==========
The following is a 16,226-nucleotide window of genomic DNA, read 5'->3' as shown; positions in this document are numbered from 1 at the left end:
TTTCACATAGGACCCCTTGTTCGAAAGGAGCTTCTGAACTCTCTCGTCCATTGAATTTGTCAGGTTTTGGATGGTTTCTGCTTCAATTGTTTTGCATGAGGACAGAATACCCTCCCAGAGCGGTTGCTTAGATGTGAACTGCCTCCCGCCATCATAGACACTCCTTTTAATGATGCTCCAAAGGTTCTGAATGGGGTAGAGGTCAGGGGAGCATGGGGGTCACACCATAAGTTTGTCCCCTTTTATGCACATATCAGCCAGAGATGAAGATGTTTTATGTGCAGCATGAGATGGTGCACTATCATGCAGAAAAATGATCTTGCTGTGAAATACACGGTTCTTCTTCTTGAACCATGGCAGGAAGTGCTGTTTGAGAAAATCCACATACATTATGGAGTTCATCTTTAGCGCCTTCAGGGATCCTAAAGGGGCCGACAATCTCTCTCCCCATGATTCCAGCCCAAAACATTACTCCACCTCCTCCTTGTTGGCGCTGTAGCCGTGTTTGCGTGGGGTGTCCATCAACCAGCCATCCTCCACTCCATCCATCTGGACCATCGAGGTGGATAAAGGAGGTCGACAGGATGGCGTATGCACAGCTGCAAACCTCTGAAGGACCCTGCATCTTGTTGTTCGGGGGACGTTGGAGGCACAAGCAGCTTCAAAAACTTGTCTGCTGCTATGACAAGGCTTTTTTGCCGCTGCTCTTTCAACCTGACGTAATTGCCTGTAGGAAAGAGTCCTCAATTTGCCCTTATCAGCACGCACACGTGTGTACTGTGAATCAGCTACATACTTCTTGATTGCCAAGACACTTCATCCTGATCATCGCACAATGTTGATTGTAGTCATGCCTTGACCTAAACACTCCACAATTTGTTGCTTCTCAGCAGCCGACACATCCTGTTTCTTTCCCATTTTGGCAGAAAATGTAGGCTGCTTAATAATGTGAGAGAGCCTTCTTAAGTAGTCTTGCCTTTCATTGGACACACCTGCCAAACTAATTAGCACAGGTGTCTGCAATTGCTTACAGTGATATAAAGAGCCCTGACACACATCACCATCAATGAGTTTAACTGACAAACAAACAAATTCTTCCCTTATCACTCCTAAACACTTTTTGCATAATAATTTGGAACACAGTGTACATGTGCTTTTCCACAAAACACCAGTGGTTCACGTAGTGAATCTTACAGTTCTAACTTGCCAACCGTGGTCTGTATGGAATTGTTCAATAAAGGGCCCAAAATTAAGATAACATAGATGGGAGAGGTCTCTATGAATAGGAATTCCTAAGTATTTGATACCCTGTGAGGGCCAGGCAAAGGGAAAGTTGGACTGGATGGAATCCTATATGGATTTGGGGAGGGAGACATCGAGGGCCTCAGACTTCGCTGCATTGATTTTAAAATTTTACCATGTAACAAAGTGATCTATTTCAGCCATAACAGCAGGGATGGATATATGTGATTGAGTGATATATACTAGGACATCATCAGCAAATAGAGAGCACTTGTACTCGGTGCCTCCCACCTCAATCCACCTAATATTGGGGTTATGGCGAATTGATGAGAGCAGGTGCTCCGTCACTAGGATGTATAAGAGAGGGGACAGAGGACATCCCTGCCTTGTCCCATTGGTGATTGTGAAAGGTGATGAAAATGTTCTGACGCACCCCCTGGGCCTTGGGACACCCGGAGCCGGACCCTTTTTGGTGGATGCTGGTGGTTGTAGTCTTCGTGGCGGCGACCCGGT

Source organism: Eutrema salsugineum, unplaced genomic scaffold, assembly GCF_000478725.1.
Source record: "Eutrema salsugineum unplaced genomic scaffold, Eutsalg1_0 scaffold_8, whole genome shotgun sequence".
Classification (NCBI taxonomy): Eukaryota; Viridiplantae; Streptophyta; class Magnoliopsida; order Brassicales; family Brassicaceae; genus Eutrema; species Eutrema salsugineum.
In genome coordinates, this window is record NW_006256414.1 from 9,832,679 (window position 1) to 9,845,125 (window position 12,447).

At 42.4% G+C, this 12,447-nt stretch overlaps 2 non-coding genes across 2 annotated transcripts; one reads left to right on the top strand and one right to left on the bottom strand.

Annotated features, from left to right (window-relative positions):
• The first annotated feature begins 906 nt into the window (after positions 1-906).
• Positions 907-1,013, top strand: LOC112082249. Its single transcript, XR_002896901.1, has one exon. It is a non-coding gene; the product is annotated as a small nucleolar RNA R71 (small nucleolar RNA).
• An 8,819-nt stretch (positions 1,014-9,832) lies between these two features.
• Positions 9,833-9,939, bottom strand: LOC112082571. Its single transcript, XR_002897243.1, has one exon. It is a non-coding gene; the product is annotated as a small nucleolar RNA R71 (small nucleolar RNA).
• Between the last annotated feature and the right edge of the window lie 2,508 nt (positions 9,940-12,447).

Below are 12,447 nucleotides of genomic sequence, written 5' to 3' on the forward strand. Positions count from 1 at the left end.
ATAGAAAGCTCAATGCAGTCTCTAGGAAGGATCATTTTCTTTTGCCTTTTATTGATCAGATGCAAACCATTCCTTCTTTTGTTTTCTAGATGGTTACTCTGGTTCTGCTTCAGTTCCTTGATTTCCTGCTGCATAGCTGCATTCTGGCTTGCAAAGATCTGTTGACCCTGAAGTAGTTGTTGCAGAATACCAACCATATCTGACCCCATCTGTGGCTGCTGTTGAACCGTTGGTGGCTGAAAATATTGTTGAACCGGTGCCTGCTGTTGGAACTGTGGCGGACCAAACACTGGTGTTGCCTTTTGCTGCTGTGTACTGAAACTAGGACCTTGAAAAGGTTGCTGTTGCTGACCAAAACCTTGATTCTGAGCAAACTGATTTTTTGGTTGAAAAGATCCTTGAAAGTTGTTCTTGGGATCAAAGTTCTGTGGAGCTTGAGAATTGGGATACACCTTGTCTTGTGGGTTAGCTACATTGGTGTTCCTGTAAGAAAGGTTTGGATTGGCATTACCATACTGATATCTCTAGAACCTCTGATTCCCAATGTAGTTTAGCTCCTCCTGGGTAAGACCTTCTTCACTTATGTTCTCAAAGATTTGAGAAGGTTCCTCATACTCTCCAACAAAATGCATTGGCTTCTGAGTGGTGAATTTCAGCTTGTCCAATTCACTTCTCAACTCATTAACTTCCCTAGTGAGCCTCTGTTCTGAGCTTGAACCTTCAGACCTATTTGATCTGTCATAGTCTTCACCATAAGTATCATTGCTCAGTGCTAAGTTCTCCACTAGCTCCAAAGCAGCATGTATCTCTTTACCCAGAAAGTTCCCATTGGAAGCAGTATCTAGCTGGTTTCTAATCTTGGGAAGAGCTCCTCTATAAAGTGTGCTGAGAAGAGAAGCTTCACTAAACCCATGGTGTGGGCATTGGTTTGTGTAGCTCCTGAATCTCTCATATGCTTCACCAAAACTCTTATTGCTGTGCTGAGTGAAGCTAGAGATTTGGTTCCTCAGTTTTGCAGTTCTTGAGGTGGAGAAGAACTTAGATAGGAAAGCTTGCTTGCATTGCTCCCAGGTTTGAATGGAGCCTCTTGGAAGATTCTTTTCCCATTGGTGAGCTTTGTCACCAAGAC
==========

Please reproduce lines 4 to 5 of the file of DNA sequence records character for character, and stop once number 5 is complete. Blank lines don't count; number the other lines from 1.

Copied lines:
Source record: "Eutrema salsugineum unplaced genomic scaffold, Eutsalg1_0 scaffold_8, whole genome shotgun sequence".
Classification (NCBI taxonomy): Eukaryota; Viridiplantae; Streptophyta; class Magnoliopsida; order Brassicales; family Brassicaceae; genus Eutrema; species Eutrema salsugineum.